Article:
Despite the fact that the most "ballyhooed" finale of a sit-com on network television was being aired the same night, the meeting held on May 14 by the Residents for a More Beautiful Port Washington and the General Council of Homeowners filled the auditorium of the Methodist Church on Middle Neck Road with local officials and residents from Port and Roslyn. Moderated by Phoebe Goodman from the League of Women Voters, the meeting sought to offer residents an opportunity to ask questions or state their concerns regarding Harbor Ridge Estates, the planned 675-unit senior housing complex at Morewood, something which General Council President Barry Siegel feels the public has been deprived of. Overall, the meeting was successful, with many questions answered and explanations given chiefly from TONH Supervisor May Newburgers's executive assistant, and Port resident, Ellen Markowski. However, several attendees, many of whom said they wanted to know about prices and floor plans, complained because the Harbor Ridge developer was not at the meeting. (Ellen Markowski advised that the developer said that he will be holding a series of public meetings in August or September.)
Mr. Siegel opened the meeting stating, "Since the Town is the seller of this 42-acre parcel, the developer has been spared and the public deprived of the full protection of ordinary zoning review. The Town in this case has acted as judge and juror. Under the circumstances, more, not less, public scrutiny is called for."
Supportive of the Morewood development as a whole, Mr. Siegel stressed that Port Washington has a "proud and distinguished record when it comes to senior care and housing, citing senior housing at Landmark, Hadley House, Port Harbor Apartments and the Sands Point Nursing Home. "Most of us will welcome the proposed continuing care retirement community with its independent and assisted living apartments as well as skilled-nursing beds," Mr. Siegel said. Commenting on the golf course, Harbor Links, he said, "course fees aside, (it) appears to be well conceived."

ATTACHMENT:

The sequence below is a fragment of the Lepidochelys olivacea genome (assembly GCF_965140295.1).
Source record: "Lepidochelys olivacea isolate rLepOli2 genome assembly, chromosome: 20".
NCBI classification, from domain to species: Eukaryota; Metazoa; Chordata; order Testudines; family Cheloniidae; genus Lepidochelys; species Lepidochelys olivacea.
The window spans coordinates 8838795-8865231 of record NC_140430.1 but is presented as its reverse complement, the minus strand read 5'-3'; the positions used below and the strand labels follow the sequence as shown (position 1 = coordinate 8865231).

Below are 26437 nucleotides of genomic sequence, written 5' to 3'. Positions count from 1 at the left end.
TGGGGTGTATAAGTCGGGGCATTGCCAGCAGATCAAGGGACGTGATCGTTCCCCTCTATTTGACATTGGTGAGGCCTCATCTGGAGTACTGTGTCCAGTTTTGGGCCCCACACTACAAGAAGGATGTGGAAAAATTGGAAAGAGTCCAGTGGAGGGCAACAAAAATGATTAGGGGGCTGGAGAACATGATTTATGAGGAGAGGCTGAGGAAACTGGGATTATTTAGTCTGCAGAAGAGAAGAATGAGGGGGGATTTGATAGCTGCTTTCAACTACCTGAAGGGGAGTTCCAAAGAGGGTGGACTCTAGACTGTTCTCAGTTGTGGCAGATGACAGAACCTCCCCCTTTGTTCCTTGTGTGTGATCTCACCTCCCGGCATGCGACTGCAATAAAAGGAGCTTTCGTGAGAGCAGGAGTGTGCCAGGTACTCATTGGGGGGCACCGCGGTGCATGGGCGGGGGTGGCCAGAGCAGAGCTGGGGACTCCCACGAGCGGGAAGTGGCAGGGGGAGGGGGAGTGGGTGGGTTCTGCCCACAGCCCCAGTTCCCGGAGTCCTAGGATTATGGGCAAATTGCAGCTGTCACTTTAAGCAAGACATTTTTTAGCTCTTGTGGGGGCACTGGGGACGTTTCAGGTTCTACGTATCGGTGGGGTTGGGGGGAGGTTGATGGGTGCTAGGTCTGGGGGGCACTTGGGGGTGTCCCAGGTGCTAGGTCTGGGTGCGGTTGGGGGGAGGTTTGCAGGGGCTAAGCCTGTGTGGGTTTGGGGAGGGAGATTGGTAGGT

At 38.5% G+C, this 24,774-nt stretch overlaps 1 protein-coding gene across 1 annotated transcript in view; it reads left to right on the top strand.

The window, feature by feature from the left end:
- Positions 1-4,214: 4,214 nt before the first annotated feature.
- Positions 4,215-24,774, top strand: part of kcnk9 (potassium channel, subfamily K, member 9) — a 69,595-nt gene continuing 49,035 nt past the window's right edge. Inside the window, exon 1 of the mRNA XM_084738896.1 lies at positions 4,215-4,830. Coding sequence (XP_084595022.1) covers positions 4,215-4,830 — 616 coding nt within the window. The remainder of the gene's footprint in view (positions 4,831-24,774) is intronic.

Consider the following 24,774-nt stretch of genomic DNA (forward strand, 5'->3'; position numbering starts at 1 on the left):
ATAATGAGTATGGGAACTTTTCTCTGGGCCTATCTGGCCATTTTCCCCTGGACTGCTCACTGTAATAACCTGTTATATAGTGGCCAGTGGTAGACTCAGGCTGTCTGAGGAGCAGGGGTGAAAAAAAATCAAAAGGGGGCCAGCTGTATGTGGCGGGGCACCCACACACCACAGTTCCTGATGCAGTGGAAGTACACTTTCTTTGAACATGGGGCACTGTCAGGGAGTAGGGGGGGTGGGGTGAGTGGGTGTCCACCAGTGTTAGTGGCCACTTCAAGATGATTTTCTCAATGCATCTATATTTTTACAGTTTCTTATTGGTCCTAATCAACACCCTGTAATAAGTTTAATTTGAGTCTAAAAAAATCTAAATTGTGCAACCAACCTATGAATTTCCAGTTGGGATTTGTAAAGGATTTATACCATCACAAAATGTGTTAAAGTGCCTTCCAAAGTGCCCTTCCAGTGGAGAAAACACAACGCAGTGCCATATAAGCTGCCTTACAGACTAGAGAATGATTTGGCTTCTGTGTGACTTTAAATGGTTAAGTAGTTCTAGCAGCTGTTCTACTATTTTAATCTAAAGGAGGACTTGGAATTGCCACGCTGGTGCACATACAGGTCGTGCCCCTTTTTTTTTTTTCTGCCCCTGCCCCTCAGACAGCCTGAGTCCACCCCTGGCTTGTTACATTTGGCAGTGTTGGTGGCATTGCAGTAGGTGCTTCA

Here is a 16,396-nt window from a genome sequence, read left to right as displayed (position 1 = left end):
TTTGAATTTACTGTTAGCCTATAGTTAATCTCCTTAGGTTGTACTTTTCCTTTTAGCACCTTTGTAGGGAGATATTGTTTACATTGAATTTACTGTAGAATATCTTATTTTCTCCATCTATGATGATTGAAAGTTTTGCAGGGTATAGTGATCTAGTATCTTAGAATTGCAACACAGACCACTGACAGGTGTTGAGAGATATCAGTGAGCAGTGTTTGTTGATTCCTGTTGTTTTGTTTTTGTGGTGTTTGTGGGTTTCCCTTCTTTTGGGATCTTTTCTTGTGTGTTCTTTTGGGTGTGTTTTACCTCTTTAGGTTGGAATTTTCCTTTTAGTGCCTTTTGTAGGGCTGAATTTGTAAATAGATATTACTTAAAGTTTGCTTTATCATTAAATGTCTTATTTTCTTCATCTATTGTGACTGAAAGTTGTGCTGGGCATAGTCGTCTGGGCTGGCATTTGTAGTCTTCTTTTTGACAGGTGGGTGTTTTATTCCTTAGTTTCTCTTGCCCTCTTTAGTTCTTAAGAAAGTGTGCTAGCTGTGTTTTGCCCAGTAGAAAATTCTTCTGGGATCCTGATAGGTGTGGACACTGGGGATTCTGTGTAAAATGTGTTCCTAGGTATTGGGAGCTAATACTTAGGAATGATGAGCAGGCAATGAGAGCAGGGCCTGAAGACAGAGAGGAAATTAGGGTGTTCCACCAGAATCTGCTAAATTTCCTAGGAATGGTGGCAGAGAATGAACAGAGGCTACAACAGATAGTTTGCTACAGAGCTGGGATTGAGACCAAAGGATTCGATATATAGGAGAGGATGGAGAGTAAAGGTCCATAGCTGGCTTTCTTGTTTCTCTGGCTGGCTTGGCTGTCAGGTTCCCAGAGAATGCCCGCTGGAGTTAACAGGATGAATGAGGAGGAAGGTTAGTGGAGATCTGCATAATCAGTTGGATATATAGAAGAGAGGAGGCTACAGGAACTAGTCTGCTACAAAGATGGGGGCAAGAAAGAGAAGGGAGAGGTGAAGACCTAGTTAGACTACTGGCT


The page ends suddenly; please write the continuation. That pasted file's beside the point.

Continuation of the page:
The issues with the senior housing, as stated by Mr. Siegel, concern the two proposed six-story tall, which critics of the plan consider architecturally incompatible with the rest of the community; the 275 housing units composed of assorted villas, town houses and duplexes and their impact on, among other things, traffic, water, fire medic coverage, fiscal assumptions, funding of infrastructure hookups and other improvement districts requirements and the nearby Superfund site; and the belief that the citizenry has not been well informed about the project.
1-If the project goes bust, say they can't sell the units, is there a contingency plan? Ellen Markowski replied that the developer can't build until he has a certain number of units sold and has successfully marketed the development.
2- Sue Fitzgerald asked, "Why is there only one road going in and out?" Saying essentially that the town does not anticipate a large increase in traffic, Ellen Markowski replied that the average age at the 400-unit congregate care building will be 78, so obviously these residents won't be driving. The 275 residents in the senior housing and assisted living will have shuttle buses provided by the developer to take them to and from town, in addition to people using mass transit. She also noted that drivers will be going in different directions, some toward Roslyn and some toward Port.
A few residents disagreed with Ms. Markowski pointing out that many residents will be driving cars because of the age-eligibility requirement: one person in each household has to be only 55 years of age. Thus, many of the "younger" residents will be driving.
In Beacon Hill Road resident Bob Zimmerman's opinion, 800 additional people with cars will be impacting Port Washington. He deduces that even if the 400 people in the congregate care building are unable to drive, there remains 275 units with one to four people who live there who can still drive. He questioned the traffic experts report that stated traffic would increase in peak hours by only 37 cars.